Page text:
‘The Ballad of a Small Player’ by Lawrence Osborne – Gambling in Macau

‘The Ballad of a Small Player’ by Lawrence Osborne  (2014) – 257 pages


cover210x330Our hero, ‘Lord Doyle’ (he’s not really a lord), in ‘The Ballad of a Small Player’ is sitting at a high rollers table in the Greek Mythology casino in Macau, a small peninsula off the Chinese mainland near Hong Kong.  Macau is called the Monte Carlo of the Orient, and its gambling revenue has surpassed that of Las Vegas since 2007.  Most of the gamblers in Macau are Chinese business people, but gamblers from all over the world come there.

Our hero is playing the punto banco version of baccarat which is his game.  He is quite forthright on how he came by his money.  Previously as a lawyer in England he embezzled a large sum of money from a wealthy elderly female client, and then he flew away and escaped to Macau.

Earlier I was quite taken with Lawrence Osborne’s novel ‘The Forgiven’, because of its expert depth in presenting life in a foreign land which I found similar to writers such as Graham Greene and Paul Theroux.  Thus I had high expectations for ‘The Ballad of a Small Player’.

The entire plot of this novel revolves around gambling in the Macau casinos.  If you are not deeply interested in the world of high stakes gambling, you are probably not going to have much interest in the story in this novel.  That was my problem.  I have absolutely no appreciation for the world of gambling.   I figure the odds in gambling are always stacked in favor of the house, and I have never been tempted to gamble.  There is a reason that casino owners from Aristotle Onassis to Donald Trump to Sheldon Adelson are among the richest people in the world.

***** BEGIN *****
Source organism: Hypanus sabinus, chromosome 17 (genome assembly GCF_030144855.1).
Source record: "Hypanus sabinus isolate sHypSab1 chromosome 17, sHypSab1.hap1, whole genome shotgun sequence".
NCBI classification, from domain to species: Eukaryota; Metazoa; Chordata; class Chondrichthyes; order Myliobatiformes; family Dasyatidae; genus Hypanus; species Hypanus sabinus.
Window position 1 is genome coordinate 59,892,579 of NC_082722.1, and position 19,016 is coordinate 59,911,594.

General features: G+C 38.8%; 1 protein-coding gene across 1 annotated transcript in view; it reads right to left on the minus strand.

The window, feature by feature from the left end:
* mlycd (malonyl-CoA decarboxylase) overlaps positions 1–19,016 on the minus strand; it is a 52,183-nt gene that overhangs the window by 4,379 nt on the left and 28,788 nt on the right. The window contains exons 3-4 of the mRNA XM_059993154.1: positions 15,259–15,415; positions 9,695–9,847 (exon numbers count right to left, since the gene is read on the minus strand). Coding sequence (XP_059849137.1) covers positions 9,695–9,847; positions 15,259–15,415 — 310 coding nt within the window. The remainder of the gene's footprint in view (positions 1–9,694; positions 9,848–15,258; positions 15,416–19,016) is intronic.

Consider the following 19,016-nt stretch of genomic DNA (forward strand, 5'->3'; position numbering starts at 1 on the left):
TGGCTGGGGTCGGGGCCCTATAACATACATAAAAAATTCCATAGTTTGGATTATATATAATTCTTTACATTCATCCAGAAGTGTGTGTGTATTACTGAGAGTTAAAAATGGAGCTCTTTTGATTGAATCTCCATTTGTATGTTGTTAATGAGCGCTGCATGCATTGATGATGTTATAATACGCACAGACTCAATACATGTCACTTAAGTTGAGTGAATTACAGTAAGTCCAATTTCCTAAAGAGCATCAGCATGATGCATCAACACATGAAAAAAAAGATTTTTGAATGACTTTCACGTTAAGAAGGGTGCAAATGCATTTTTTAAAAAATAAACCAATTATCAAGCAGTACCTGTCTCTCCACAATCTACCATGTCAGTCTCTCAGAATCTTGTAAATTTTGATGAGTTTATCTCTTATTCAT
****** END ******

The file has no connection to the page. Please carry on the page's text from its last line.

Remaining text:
‘…everyone knows you are not a real player until you secretly prefer losing.’

 Beyond my lack of interest in gambling itself, I wound not want to go to these flashy plastic places like Las Vegas and apparently Macau.  These casino areas always seem like cold and bitter lifeless places.

Macau Casino District

Macau Casino District

My lack of enthusiasm for gambling is not the only reason for my lack of enthusiasm for ‘The Ballad of a Small Player’.  The characters in the novel did not appeal to me.  Most of the novel focuses on the main character Lord Doyle who is absolutely obsessed with gambling.  He meets a call girl Dao-Ming who stupidly, in my opinion, gives him some of her money to gamble.  There is a lot of talk about synchronicity and causality and the Chinese mind and supposedly having control over one’s luck, all of which may just as well have been nonsense gibberish as far as I’m concerned.

So ‘The Ballad of a Small Player’ was a severe disappointment for me.  The next time if I consider reading a novel by Lawrence Osborne, I will make sure it has nothing at all to do with gambling.

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